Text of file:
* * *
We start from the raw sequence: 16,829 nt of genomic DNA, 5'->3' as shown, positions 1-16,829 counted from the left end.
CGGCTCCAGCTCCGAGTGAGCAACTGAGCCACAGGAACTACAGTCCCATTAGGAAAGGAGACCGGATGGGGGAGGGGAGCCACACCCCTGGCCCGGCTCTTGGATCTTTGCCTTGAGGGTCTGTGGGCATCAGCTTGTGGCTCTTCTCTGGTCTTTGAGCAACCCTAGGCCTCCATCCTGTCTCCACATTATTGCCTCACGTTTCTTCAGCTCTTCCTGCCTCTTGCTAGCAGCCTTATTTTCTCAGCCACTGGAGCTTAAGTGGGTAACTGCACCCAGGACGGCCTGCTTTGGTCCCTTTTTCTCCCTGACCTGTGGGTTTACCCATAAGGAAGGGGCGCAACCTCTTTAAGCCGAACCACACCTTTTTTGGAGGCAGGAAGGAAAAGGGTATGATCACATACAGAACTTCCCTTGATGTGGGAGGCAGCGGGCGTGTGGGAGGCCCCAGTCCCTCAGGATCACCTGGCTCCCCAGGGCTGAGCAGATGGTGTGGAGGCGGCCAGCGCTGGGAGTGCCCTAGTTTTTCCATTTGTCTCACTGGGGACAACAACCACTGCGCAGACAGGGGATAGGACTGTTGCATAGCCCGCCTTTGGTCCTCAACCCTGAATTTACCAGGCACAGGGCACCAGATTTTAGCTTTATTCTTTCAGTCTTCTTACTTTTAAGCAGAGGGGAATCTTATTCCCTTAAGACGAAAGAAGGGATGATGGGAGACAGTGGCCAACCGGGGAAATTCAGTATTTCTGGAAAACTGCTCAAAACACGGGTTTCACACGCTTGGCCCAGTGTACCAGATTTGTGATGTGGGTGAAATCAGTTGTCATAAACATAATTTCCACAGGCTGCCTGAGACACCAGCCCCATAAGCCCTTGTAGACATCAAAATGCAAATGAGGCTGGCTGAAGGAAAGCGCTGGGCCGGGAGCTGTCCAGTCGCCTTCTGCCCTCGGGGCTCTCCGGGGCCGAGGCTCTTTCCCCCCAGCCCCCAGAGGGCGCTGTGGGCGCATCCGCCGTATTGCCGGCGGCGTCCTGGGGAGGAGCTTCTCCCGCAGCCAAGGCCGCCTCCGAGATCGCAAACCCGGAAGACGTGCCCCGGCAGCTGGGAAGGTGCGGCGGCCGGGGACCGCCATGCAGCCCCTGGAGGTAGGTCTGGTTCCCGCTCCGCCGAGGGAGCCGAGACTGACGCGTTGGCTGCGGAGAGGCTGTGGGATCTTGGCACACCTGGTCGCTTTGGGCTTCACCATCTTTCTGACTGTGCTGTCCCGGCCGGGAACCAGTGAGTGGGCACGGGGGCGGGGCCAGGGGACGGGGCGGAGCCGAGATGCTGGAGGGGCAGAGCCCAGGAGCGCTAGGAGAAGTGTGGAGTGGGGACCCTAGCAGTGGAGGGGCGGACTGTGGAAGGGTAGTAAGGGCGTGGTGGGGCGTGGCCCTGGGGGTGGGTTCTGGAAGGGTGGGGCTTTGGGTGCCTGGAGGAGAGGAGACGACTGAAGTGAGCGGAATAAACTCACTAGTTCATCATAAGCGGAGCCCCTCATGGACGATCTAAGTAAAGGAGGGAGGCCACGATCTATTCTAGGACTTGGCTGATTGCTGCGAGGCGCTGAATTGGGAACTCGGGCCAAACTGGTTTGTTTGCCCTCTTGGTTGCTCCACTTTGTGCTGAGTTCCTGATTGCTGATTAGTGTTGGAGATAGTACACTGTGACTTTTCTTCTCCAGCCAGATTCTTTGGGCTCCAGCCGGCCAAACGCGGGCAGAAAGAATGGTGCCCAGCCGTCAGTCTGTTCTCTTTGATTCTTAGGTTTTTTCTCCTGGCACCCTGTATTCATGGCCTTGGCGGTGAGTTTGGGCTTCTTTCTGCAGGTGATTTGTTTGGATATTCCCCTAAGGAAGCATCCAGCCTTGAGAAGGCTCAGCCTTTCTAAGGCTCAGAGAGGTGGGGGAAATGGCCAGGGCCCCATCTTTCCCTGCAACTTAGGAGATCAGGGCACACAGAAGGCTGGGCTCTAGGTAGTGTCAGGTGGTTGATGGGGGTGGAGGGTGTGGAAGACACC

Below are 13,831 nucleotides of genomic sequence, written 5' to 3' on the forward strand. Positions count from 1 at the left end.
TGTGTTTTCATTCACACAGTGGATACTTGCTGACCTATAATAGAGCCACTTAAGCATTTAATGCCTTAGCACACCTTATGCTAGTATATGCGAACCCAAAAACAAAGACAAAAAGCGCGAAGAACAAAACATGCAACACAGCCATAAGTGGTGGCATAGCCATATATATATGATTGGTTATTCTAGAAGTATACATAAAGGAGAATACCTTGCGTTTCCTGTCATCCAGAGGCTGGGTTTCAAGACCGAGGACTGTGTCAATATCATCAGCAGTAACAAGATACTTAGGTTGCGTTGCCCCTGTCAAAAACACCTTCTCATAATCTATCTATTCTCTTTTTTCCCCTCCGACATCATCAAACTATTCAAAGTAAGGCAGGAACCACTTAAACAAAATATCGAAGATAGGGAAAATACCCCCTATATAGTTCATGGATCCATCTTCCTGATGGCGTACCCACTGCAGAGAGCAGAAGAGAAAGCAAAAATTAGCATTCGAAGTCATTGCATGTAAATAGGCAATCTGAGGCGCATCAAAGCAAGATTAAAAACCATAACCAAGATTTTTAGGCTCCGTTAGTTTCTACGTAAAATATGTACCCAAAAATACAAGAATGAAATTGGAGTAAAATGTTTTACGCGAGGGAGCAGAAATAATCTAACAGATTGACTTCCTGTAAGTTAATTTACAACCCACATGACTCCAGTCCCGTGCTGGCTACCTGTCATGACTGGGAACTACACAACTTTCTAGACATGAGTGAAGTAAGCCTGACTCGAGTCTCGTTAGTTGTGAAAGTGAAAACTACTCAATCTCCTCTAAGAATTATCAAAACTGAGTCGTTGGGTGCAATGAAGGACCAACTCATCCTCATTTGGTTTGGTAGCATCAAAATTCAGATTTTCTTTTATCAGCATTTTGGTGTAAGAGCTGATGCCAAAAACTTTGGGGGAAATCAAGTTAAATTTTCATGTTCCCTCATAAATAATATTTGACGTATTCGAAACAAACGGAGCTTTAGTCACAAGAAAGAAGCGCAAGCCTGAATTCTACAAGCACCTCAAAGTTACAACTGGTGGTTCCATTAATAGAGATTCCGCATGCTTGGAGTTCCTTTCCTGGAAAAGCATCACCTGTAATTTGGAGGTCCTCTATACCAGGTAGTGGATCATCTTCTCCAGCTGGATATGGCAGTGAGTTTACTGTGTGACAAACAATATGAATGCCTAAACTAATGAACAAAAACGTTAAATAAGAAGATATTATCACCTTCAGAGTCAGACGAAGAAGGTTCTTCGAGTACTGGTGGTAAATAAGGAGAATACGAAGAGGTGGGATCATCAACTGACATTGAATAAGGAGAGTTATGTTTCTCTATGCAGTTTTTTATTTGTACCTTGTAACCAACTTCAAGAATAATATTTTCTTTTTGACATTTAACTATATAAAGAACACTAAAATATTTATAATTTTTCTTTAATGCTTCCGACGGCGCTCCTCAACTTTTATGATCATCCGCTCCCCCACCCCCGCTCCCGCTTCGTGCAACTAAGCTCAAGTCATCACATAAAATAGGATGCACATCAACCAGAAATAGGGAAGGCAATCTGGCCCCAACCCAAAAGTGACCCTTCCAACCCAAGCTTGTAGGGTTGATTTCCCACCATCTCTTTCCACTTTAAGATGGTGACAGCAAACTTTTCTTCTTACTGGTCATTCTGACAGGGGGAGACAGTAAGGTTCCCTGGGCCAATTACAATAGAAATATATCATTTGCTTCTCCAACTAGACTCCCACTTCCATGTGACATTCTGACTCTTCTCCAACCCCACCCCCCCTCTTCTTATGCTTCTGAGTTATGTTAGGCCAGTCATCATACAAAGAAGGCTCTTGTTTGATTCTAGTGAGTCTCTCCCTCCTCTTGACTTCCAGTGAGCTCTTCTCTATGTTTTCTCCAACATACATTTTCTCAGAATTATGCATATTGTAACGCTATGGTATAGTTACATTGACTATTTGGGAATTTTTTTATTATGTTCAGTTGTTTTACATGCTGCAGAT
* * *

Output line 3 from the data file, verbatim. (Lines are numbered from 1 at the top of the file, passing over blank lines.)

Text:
Below are 13,831 nucleotides of genomic sequence, written 5' to 3' on the forward strand. Positions count from 1 at the left end.